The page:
The Stealth Factor

If you haven’t yet heard of HECS, the theory behind the HECS fabric is that it incorporates a carbon grid layer which masks the electrical signals generated by muscle activity – something all living things (including divers) produce. Obviously marine species have other senses too, fish for example can see, smell, hear and feel vibration, but as it is cumulative sensory input that dictates the behaviour and reactions of most species; the less input they receive the less reason there is for them to flee or change their behaviour.

Some winter blue-water at the Poor Knights. Image by Darren Spratt.

Some winter blue-water at the Poor Knights. Image by Darren Spratt.

The aim of my job is to get as close to marine life as possible while trying to film natural, undisturbed behaviour, so it makes sense to take advantage of any new innovations that can help me either be ignored, or regarded as non-threatening rather than being perceived as a potential predator. The HECS technology isn’t a ‘magic invisibility cloak’, but by masking your electrical signature it does eliminate one of the sensory signals that determine how close an animal will let you approach.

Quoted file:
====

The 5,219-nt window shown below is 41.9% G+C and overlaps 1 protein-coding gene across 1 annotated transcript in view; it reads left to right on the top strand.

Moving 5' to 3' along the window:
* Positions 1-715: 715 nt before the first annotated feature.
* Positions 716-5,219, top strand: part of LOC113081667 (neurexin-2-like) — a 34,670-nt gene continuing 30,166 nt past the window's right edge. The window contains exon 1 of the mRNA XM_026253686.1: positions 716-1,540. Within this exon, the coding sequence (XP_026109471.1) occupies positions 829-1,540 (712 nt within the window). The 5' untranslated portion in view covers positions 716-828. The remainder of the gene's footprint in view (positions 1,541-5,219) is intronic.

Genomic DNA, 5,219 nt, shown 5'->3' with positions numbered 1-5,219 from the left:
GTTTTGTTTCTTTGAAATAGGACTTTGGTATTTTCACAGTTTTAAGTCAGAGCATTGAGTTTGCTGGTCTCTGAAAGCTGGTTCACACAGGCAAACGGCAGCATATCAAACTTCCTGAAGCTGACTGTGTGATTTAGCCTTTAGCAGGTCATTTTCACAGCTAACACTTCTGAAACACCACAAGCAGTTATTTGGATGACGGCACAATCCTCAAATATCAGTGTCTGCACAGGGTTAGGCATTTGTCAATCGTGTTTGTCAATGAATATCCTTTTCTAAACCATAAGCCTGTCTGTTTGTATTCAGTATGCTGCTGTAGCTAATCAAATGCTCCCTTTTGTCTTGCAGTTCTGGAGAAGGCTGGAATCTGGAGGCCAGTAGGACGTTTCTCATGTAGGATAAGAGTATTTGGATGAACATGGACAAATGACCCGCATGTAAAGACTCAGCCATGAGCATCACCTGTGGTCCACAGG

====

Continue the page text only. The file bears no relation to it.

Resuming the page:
Design

Bluebell tunicates on a south-facing wall, something you only see in winter.

Bluebell tunicates on a south-facing wall, something you only see in winter.

Obviously the design of a drysuit and the quality of materials and components used in its construction play an essential role, as they dictate the fit, comfort and durability of a suit. After 18 years diving in Oceandry drysuits I know their suits are well-made, warm, comfortable and tough.

For the prototype Oceandry HECS drysuit I opted for their ‘Impreza’ design which is the most commercial suit in the Oceandry range; made from top quality Yamamoto  4mm rubber with Kevlar panels in high wear areas and titanium layers for added warmth. Because I dive and travel a lot and use my suits hard, I also opted for a heavy-duty zip, neoprene neck seal and a pee zip for those cold winter days when working from a small open boat and doing multiple dives means you don’t want to take your suit off between dives!

Something else to keep in mind when choosing a drysuit is aftersales service; a good quality drysuit should last you 10 years or more and over that period you will probably need the odd cuff or neck seal replaced, so being able to drop your suit back to the manufacturer for repairs or customisation locally rather than having to send it overseas is a big plus (and another reason I like Oceandry).

Carpet shark resting in a Caulerpa bed.

Carpet shark resting in a Caulerpa bed.

So far I have only tested the new Oceandry HECS drysuit out at the Poor Knights, where it has proved to be the warmest, most comfortable drysuit I have yet owned, but over the next couple of winter months it will be getting tested hard, with assignments to film ‘difficult to approach’ marine species both in the far south of New Zealand and in some really cold Northern Hemisphere waters!

NB: “There are only three types of divers: those who have a drysuit; those who secretly want a drysuit; and those who don’t dive in winter”! … Don’t be a diver who doesn’t dive in winter!